A partnership with NSF's National Center for Airborne Laser Mapping will provide for the collection and processing of extremely detailed and accurate topographic data by Light Detection and Ranging (LIDAR) measurements. Colleagues at the University of California at San Diego, the University of Washington, University of Exeter, and the U.S. Geological Survey also will assist with specific scientific analyses.
Outreach to policy makers, public
Besides serving as a resource to the greater scientific community through open access to data and opportunities for research projects that take advantage of the enhanced monitoring network, the Critical Zone Observatory also will provide outreach to policy makers and the public.
Partners on the outreach effort include several other UD research centers and programs including the new Delaware Environmental Institute, the Delaware Experimental Program to Stimulate Competitive Research (EPSCoR), and the Water Resources Agency in the Institute for Public Administration.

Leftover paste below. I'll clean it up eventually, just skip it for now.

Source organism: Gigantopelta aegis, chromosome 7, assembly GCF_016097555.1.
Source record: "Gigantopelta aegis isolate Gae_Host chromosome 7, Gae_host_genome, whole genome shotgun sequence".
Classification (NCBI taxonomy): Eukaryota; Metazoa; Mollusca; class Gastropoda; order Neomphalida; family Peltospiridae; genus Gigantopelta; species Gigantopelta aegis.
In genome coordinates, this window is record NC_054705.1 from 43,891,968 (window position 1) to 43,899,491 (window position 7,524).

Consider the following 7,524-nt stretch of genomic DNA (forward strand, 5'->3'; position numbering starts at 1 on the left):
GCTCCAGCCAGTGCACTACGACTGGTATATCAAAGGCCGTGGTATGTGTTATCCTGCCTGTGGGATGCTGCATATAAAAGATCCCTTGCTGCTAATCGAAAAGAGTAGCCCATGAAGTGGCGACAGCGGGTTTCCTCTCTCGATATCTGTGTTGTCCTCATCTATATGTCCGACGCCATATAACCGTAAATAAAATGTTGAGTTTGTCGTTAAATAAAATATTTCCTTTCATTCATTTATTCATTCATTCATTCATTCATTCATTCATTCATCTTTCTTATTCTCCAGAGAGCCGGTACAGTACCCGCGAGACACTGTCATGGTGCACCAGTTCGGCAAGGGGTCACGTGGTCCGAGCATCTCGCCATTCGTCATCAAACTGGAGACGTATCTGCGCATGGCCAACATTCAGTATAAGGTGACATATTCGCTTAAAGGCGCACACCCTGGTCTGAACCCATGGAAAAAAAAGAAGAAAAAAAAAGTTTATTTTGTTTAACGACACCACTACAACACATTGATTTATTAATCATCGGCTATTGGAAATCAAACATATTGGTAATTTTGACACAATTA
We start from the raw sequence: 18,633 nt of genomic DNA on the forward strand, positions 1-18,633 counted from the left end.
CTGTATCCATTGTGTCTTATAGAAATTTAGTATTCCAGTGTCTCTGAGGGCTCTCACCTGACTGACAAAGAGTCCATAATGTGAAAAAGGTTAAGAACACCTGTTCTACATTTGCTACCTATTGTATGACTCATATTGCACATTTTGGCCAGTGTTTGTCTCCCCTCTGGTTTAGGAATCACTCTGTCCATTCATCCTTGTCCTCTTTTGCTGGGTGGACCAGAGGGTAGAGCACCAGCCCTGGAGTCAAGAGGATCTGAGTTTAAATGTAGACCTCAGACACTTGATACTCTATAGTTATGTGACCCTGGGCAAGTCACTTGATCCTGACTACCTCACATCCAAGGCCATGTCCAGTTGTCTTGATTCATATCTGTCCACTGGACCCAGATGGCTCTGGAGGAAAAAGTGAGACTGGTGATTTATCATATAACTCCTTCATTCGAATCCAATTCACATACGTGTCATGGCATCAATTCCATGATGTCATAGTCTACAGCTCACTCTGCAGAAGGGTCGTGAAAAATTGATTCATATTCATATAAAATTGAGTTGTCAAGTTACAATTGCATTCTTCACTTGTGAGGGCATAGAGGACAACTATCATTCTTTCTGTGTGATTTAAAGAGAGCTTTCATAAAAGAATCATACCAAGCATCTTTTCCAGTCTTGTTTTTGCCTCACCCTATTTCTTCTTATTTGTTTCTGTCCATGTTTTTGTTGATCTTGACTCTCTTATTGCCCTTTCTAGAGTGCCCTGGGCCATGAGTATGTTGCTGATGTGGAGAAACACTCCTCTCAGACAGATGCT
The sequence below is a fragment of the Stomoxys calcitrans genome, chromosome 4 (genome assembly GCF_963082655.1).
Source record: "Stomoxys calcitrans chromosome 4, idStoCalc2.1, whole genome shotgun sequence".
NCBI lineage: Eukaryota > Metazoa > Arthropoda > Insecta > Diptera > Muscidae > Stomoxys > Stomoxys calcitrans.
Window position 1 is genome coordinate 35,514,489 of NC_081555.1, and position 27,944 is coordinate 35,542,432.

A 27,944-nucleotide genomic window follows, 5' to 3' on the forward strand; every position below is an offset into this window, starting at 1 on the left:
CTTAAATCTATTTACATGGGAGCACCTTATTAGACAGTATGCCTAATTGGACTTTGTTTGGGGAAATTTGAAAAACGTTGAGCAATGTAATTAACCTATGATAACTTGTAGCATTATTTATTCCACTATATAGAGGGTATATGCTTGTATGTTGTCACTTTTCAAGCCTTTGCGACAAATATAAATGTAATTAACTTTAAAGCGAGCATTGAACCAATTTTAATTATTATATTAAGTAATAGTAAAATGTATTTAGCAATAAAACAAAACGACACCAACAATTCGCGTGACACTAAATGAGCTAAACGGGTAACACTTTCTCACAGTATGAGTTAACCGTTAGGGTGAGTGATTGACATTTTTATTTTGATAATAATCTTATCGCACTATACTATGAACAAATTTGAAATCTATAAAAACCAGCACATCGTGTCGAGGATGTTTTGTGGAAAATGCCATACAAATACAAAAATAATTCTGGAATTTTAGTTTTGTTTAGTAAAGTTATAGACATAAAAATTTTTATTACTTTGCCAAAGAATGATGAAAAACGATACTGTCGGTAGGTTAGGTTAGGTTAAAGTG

Results also will be shared regularly with the Christina Basin Water Quality Management Committee, which includes representatives from 15 federal, state, and local environmental resource agencies and hosts an annual series of public workshops to identify the science needs of policy makers.
Additionally, the Stroud Water Research Center maintains four full-time staff members to translate research into educational programs for middle and high school students and teachers, and citizen/conservation groups.
The new Critical Zone Observatory at the University of Delaware joins five other such observatories in the United States -- based at Pennsylvania State University, the University of Pennsylvania, University of Arizona, University of Colorado, and University of California Merced.
|Contact: Tracey Bryant|
University of Delaware